Challenging Bullying at work

Written by Dr Amy Birch

Bullying can affect staff at every level of institution and from all backgrounds. It involves a misuse of power, and is often perpetrated by managers against staff over whom they have power. There is no statutory definition of bullying, but is defined by ACAS (Advisory, Conciliation and Arbitration Service as behaviour that:

  • Is offensive, intimidating, malicious or insulting
  • Is an abuse of power,
  • Uses means intended to undermine humiliate, denigrate or injure the recipient.

The higher education environment encourages discussion, debate and critical appraisal. However, this may lead to a situation where behaviours that undermine individuals are more easily justified, whether consciously or unconsciously. Competition within academia, not least the “publish or perish” mentality, and increased workloads may also lead to a culture that masks bullying and aggressive behaviours as affective tactics as high internal competition. However, being aware of these behaviours and feeling confident to challenge them can help to educate all staff that this is not tolerated.

How can you beat bullying at work? Below are some tips of what to do if you face bullying at work:

  • First, don’t blame yourself and do not ignore it – this will only make you feel worse.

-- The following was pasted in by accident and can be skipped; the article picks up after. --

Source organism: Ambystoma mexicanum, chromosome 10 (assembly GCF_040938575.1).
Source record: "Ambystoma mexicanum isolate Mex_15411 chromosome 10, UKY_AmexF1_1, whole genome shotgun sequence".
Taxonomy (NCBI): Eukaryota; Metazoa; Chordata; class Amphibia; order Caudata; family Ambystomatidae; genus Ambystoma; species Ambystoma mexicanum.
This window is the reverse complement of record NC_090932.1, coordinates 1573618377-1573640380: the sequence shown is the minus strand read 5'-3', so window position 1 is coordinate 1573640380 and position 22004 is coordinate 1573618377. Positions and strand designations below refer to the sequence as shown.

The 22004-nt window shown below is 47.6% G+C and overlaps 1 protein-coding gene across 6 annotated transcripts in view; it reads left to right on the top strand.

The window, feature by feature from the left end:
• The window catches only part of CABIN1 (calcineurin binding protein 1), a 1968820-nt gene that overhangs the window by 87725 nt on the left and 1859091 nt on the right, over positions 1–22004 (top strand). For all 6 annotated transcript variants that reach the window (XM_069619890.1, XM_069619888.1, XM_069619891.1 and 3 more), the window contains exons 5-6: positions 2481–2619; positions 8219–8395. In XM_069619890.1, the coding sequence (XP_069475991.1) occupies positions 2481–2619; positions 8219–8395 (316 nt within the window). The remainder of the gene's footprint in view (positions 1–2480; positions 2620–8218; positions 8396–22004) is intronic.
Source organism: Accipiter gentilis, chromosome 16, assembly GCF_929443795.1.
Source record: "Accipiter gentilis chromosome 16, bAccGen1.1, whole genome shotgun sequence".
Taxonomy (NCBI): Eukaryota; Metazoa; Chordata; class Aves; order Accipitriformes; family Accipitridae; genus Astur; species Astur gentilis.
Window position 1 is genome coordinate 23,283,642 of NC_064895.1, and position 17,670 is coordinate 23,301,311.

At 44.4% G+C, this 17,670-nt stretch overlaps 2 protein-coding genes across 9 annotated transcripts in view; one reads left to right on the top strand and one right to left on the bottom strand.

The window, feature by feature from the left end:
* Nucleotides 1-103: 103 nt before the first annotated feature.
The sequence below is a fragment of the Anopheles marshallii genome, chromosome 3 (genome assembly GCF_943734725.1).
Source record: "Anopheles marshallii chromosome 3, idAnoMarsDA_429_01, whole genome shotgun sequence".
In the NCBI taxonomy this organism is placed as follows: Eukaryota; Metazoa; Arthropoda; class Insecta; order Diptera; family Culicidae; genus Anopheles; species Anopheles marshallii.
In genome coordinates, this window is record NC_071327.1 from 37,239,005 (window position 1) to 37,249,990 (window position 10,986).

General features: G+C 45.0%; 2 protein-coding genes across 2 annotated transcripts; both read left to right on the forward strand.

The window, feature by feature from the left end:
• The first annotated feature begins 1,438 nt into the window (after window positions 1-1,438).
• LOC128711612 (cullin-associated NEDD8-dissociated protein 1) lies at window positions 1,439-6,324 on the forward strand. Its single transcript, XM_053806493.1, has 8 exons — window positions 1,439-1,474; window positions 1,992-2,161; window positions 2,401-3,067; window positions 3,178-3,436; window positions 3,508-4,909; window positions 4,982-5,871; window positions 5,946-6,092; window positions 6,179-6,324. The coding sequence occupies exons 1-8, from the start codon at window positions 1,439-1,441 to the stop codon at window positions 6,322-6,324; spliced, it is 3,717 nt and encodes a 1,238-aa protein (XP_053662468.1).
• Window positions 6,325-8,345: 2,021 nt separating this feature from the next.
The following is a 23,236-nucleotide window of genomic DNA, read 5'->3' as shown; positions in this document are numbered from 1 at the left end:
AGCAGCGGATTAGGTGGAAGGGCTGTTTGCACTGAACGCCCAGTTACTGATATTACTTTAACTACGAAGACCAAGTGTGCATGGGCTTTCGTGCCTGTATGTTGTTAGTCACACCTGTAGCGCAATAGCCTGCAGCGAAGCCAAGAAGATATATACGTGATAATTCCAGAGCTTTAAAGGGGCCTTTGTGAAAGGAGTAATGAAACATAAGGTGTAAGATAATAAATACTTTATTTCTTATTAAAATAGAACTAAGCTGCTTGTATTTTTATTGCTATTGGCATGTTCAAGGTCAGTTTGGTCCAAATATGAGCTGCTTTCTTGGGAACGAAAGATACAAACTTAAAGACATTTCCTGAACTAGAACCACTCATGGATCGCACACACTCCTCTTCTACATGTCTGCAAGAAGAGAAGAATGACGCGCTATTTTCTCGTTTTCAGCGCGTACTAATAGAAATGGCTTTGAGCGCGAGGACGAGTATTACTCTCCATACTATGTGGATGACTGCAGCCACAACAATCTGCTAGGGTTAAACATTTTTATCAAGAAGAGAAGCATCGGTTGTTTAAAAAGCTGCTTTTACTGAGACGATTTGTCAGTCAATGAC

• Keep a record of all events; along with all evidence of negative acts (e.g. email/written correspondence) and any witnesses – if you have a work diary, it is helpful to write specific instances on the days that they happened.
  • Keep a record of how the events are affecting you – how does it make you feel? How does it affect your mental, physical, and emotional health? Does it have any impact on your family/social life?
  • Seek an informal resolution early, where possible – sometimes it is possible to ask the perpetrator to stop. They may not recognise that their behaviours are inappropriate and this may provide a quick and effective resolution. It may be helpful to write down what behaviours you find offensive (avoiding emotive and general comments about the person), what effect they have on you and how you would like this behaviour to change. If appropriate, take a friend or union representative with you but it is advisable to let all parties know that you are going to do this in advance.
  • Discuss your situation with your support network within and outside work:
    • Talk with your local HR advisors, staff representatives, or diversity and inclusion champion
    • Contact the Employee Assistance Programme; this is a service that provides independent, free, confidential advice and guidance on a range of practical issues for staff on both home and work concerns. This service is paid for by King’s College London and is free to all employees.
    • If you are a member of a union, seek advice from a college representative. There will be formal and informal procedures for dealing with the situation. The decision on how to progress rests fully on you; however, it is important that the union is aware of any incidents involving their members.
    • Support is also available from charitable organisations: Mind can offer support via phone (03001233393) and email (info@mind.org.uk). Samaritans are available to talk 24 hours a day, 365 days a year by calling 116123 on any phone.